By the late 1930s the vast majority of American households had a radio. So how were radio manufacturers supposed to expand their market? By insisting that the ideal American home has a radio in every room . Sometimes that meant putting radios in the latest appliances — like right inside every American's favorite new gadget, the mechanical refrigerator.
Jesse Walker, author of the book Rebels on the Air: An Alternative History of Radio in America, pointed me to this rather novel invention from 1937 — the refrigerator-radio combination unit. This may seem like an odd marriage of tech, but it makes perfect sense when you realize that it in the 1930s it was becoming harder to sell new radios and much easier to sell new fridges.
Despite the Great Depression, America saw an explosion of mechanical refrigerator ownership during the 1930s. In 1930, just 8 percent of American households had a fridge. By the end of the decade, nearly half of American homes had one.
But the market for radios was pretty saturated in the late 1930s. Over 80 percent of American households had a radio by the end of the decade. So radio set manufacturers tried to insert their products into new places that from the vantage point of the future, we can see didn't pan out (like refrigerators) and others that did (like cars).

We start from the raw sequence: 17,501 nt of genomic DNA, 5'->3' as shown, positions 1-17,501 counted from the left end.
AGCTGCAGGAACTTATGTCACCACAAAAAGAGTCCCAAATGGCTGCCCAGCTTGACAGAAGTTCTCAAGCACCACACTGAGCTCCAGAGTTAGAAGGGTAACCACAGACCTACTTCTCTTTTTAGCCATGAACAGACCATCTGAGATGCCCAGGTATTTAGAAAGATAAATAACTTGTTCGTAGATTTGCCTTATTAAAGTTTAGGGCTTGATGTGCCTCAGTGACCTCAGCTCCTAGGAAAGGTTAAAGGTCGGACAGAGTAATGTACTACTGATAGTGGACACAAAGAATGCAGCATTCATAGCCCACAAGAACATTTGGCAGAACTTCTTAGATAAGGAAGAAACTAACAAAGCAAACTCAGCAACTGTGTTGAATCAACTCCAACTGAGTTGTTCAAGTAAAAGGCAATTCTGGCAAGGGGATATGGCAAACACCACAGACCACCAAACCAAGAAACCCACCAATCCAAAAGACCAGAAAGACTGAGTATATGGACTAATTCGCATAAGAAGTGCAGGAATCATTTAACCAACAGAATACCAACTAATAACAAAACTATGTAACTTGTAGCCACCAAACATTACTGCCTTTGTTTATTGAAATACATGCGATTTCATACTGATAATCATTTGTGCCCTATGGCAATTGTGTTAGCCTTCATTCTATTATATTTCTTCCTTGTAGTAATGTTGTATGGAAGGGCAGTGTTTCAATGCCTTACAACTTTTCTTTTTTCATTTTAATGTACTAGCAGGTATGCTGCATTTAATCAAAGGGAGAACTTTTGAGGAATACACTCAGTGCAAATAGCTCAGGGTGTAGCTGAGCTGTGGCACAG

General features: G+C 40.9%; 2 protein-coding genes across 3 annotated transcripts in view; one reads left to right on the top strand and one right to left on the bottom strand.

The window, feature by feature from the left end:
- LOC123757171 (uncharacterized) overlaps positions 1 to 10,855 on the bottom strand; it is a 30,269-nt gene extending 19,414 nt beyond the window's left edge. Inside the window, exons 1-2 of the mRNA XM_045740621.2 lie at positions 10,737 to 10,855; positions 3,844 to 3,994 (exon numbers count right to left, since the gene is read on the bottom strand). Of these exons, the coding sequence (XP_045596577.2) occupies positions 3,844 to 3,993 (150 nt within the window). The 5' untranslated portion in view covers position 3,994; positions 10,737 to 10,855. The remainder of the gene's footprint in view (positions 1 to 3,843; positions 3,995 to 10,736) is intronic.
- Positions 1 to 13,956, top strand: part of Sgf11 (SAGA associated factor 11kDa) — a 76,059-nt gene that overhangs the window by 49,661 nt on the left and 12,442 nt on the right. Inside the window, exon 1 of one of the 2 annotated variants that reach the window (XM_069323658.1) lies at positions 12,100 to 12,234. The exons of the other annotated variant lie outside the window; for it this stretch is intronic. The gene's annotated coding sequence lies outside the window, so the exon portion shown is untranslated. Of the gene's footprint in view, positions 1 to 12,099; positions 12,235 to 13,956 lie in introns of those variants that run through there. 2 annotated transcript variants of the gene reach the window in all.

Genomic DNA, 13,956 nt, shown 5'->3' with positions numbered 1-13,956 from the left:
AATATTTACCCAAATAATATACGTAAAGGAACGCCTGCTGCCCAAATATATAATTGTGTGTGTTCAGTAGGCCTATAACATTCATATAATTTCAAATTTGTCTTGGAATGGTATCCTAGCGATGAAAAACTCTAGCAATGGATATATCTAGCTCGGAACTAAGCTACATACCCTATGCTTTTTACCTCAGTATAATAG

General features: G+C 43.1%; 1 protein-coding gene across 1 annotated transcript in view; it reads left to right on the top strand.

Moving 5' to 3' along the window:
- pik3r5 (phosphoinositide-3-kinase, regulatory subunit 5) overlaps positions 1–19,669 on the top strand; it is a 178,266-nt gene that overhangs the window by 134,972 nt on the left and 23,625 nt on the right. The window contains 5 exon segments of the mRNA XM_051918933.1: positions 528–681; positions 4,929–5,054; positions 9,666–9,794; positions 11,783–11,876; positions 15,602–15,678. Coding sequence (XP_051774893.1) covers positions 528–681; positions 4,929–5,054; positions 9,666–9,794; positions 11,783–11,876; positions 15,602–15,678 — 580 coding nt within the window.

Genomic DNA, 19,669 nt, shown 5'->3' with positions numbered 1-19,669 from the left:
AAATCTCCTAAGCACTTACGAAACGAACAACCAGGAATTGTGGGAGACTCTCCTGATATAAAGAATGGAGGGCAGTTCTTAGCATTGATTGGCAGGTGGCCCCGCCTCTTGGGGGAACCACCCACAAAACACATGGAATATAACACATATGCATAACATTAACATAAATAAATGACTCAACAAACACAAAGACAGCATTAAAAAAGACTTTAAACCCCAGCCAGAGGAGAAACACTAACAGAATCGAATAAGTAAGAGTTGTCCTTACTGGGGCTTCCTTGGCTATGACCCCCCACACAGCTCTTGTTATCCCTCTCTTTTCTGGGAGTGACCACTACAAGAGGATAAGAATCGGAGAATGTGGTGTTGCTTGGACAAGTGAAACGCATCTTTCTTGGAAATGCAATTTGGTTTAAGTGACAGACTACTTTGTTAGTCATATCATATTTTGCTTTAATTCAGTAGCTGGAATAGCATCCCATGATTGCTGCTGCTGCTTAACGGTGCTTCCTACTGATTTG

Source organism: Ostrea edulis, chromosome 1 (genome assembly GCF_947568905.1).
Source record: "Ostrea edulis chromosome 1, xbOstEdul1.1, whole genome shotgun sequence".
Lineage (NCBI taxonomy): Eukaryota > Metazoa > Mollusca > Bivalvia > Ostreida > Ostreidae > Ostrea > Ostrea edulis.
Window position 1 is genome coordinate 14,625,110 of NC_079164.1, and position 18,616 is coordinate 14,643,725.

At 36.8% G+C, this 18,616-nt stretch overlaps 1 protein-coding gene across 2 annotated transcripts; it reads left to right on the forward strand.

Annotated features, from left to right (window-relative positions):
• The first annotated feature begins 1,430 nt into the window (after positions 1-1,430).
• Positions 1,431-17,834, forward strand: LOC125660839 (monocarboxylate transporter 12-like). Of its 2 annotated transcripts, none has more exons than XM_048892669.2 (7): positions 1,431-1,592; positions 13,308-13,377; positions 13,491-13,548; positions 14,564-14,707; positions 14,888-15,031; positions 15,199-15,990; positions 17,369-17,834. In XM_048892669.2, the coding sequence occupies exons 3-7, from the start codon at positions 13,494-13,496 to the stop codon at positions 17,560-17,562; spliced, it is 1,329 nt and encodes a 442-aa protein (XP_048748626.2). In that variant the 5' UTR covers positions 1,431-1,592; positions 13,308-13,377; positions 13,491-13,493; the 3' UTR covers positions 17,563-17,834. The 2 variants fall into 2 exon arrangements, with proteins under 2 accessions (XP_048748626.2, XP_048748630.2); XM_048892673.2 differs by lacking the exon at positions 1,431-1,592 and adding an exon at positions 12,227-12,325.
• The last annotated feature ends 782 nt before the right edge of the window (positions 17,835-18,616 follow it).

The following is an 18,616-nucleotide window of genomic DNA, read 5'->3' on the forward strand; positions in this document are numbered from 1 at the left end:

From the August 1937 issue of Modern Mechanix magazine:
A refrigerator equipped with a built-in radio has been placed on the market. So popular was the first model that the manufacturer has made available a choice of several models in different sizes equipped with radio. This has been accomplished by having the radio mounted in the top of the refrigerator, and having the refrigerator constructed so that a top equipped with radio may be substituted for one without.
It has been said that the housewife spends sixty per cent of her time in the kitchen. Now by having a radio installed in the refrigerator, she may listen to her favorite program while working.
Because most radios are placed in the living room, one or two rooms from the kitchen, usually the housewife, when she is in the kitchen, finds it necessary either to miss a program or turn the volume up to a point where it is objectionable to the rest of the family. With this popular combination the housewife may work and listen at the same time.
Of course, combining a radio and a refrigerator was never a terribly useful idea. Simply placing a radio in the kitchen worked just as well, and presumably was a much cheaper option.
For the rest of the 20th century, this radio-refrigerator combo may have seemed quite silly. But with today's rise of the internet of things and our fridges talking to our toasters talking to our cereal boxes, one has to wonder if the future might have a good chuckle about our desire to mash-up technologies that seem like they perhaps don't need to be mashed up .
Image: From the August 1937 issue of Modern Mechanix magazine at the blog Modern Mechanix